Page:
RUN SILENT, RUN DEEP—who sank the Akikaze, with a bow-shot, in the Bungo Straits, in 1943? If you answer “Commander Clark Gable and Exec Burt Lancaster”, pour yourself a Scotch and settle in for another look at this 1958 men-at-war standby.
Short on jive, reasonably tense, well photographed in crisp b&w by Russell Harlan, directed in a torpedo straight line by Robert Wise, accented by a good score from Franz Waxman, the no-frills, no-bull 93-minute WW2 drama was written by John Gay, off the book by Edward L.Beach.
Friction between the officers is the mainstay of this submarine staple, one of the best in its genre, thanks to the excellent performances of Gable and Lancaster as the old sea dog and hot young exec who don’t see eye to aye-aye on all that much. Pairing the aging King of Tinseltown with one of the 50s super-studs and giving them some Japanese destroyers to perforate was an effective showcase for both stars.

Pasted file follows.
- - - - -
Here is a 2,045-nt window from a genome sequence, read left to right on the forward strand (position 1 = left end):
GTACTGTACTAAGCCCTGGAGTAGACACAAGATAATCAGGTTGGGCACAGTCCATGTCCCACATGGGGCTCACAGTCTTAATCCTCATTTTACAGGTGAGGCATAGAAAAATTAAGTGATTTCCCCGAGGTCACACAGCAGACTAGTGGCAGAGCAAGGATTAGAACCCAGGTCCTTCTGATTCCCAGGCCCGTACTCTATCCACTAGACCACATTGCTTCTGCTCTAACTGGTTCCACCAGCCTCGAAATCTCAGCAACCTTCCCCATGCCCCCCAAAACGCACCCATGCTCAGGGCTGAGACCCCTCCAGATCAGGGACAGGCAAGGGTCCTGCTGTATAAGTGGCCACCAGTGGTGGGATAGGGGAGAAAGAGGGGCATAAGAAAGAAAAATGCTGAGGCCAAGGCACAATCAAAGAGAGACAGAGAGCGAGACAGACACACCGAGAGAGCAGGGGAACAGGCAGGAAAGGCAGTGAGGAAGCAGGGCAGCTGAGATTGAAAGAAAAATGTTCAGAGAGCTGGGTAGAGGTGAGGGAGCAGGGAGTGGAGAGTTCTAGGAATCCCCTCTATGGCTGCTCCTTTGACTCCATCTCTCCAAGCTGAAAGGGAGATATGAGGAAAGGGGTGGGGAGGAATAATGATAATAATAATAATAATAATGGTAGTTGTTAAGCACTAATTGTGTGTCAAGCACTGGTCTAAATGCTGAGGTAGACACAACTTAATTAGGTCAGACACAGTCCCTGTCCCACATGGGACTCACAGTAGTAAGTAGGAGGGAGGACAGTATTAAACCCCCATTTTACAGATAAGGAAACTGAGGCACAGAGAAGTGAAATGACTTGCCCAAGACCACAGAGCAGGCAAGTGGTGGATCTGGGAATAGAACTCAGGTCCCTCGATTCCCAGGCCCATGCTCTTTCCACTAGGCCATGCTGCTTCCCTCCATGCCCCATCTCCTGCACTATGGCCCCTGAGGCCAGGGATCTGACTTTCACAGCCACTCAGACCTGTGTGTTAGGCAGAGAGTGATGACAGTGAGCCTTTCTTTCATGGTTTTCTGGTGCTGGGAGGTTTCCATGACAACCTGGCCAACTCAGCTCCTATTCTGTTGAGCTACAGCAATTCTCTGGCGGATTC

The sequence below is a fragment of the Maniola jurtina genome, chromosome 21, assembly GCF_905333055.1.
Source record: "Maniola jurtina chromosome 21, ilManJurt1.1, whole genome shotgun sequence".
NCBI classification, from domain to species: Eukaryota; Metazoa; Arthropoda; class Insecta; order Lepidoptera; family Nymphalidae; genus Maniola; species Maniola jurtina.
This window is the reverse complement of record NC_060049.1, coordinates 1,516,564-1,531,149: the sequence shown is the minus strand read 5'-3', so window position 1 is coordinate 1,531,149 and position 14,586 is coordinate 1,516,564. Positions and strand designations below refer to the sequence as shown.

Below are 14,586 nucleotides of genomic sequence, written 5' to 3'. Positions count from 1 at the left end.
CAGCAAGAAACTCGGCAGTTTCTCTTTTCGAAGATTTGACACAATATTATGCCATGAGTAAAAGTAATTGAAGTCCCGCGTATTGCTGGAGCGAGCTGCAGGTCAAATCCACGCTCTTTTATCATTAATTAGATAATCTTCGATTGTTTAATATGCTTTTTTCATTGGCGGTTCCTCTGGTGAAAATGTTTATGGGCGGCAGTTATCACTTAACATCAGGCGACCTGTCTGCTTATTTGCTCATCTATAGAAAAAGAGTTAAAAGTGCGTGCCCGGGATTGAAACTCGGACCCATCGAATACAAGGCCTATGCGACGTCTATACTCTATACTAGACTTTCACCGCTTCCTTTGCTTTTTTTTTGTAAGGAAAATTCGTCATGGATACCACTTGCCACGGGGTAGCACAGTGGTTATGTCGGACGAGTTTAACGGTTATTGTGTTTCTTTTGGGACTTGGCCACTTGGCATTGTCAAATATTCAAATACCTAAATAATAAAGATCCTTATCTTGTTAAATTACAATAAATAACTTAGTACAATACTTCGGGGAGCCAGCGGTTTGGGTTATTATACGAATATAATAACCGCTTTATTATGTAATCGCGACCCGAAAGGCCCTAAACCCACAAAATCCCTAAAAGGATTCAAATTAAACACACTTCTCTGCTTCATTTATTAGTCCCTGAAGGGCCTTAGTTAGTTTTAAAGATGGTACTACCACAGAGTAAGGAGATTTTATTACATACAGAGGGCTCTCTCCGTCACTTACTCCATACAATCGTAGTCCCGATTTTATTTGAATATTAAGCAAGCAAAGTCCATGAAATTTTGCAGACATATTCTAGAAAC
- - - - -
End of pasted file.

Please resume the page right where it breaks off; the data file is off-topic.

The special effects are pretty good, though it’s obviously done with model mock-ups: the explosions engineered in the studio tank are impressive, with fine work from the sound unit.
Gable, 56, looks a bit tired, but his body movement is quick, the voice still authoritative as ever. Decent supporting cast: Jack Warden, Joe Maross, Brad Dexter, Don Rickles (his feature debut, at 32), Ken Lynch, Joel Fluellen and Nick Cravat. The movie made $5,500,000.